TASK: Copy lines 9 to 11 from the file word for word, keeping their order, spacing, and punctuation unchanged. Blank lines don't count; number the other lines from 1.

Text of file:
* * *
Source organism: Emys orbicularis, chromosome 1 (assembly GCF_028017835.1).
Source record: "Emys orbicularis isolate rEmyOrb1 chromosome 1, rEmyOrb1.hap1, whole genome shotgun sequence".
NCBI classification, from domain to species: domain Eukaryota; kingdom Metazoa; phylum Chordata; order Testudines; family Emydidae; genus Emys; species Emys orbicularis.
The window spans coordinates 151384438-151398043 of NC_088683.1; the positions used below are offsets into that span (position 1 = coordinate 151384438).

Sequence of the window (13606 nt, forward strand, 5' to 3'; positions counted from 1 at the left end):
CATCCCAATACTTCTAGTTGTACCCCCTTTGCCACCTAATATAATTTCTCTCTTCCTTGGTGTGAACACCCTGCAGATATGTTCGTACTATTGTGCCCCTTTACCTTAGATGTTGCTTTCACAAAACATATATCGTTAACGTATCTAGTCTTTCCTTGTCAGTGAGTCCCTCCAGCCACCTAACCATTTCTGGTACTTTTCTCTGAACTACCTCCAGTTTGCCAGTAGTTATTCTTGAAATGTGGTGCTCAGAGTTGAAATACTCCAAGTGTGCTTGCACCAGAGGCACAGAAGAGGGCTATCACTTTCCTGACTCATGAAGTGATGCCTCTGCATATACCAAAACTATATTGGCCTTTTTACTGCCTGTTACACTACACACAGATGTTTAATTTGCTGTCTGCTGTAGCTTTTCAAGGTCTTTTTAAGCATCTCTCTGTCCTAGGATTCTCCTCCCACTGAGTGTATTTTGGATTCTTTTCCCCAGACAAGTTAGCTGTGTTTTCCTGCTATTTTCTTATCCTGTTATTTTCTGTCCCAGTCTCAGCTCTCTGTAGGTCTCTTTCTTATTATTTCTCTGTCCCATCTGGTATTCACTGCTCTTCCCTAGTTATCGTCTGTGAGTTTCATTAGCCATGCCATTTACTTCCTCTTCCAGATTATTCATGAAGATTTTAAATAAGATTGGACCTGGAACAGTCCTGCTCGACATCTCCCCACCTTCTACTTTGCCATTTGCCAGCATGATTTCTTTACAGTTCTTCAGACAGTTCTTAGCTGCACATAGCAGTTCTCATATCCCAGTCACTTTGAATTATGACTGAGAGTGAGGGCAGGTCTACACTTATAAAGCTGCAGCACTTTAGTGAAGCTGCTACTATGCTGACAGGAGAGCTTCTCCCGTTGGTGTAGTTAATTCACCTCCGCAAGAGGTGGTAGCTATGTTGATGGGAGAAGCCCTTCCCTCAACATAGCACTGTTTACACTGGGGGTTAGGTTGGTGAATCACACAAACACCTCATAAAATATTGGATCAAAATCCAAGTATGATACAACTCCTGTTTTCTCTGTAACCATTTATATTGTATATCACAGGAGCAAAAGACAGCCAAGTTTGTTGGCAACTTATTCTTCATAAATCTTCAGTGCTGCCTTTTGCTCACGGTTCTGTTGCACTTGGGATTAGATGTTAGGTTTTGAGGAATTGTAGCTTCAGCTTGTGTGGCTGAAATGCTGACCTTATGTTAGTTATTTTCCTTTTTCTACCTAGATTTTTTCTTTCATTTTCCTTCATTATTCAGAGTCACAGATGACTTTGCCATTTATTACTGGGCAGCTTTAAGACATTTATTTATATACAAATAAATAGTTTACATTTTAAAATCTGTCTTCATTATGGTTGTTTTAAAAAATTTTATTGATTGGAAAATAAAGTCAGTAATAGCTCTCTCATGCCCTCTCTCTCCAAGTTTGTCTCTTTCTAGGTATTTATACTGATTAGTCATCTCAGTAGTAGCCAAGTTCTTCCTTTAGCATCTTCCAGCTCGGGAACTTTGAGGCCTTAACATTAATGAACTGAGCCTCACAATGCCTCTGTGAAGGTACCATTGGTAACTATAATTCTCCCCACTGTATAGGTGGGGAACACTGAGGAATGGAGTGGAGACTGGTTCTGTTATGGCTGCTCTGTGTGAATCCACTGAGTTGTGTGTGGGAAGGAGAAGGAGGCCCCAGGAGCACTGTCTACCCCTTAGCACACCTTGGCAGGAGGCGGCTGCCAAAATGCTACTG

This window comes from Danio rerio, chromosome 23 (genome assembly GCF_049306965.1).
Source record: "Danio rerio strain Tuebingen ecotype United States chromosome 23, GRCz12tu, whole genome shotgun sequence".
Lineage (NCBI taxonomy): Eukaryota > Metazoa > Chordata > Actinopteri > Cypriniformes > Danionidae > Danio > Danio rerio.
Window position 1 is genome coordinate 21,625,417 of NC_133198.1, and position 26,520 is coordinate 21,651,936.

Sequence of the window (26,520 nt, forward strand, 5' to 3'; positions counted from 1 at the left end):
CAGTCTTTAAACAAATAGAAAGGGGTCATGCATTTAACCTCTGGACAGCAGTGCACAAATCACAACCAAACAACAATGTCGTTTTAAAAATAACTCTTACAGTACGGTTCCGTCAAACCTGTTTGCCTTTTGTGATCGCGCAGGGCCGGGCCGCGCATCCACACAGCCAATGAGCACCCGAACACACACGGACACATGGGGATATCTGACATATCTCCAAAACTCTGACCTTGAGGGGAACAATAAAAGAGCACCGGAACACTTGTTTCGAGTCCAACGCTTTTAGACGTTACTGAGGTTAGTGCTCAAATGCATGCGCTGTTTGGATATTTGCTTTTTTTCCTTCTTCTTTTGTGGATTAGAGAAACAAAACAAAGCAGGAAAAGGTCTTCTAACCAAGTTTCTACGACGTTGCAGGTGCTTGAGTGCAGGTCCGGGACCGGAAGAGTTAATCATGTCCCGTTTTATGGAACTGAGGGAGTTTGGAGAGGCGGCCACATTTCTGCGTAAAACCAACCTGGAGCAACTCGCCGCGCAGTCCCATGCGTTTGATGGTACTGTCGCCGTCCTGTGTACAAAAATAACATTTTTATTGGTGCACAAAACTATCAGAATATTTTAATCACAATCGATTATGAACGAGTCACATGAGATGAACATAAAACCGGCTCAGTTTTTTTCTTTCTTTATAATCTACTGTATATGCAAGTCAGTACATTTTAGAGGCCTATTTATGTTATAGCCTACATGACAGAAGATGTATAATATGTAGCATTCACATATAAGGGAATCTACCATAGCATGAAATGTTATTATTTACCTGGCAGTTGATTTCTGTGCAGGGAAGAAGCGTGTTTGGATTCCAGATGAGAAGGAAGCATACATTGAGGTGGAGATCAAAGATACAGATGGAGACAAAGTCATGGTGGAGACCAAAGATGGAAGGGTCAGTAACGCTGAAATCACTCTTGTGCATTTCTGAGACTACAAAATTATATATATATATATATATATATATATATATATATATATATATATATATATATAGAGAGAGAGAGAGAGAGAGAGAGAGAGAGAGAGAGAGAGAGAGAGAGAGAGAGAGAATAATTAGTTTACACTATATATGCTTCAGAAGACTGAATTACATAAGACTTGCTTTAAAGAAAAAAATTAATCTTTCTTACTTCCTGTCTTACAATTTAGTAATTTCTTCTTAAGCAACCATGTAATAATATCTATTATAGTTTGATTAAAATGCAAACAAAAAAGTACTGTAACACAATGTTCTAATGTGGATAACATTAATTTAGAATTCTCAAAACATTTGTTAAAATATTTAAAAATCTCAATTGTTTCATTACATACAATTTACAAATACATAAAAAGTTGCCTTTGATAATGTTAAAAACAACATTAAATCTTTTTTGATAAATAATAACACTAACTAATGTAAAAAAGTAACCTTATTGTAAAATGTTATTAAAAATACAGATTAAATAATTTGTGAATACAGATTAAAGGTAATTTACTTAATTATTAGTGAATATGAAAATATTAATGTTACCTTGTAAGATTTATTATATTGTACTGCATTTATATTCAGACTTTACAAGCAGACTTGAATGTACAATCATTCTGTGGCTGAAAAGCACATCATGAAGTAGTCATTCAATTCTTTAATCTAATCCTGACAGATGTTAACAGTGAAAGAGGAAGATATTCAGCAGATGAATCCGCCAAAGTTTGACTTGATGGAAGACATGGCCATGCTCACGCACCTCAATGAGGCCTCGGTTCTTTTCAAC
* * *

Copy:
Lineage (NCBI taxonomy): Eukaryota > Metazoa > Chordata > Actinopteri > Cypriniformes > Danionidae > Danio > Danio rerio.
Window position 1 is genome coordinate 21,625,417 of NC_133198.1, and position 26,520 is coordinate 21,651,936.

Sequence of the window (26,520 nt, forward strand, 5' to 3'; positions counted from 1 at the left end):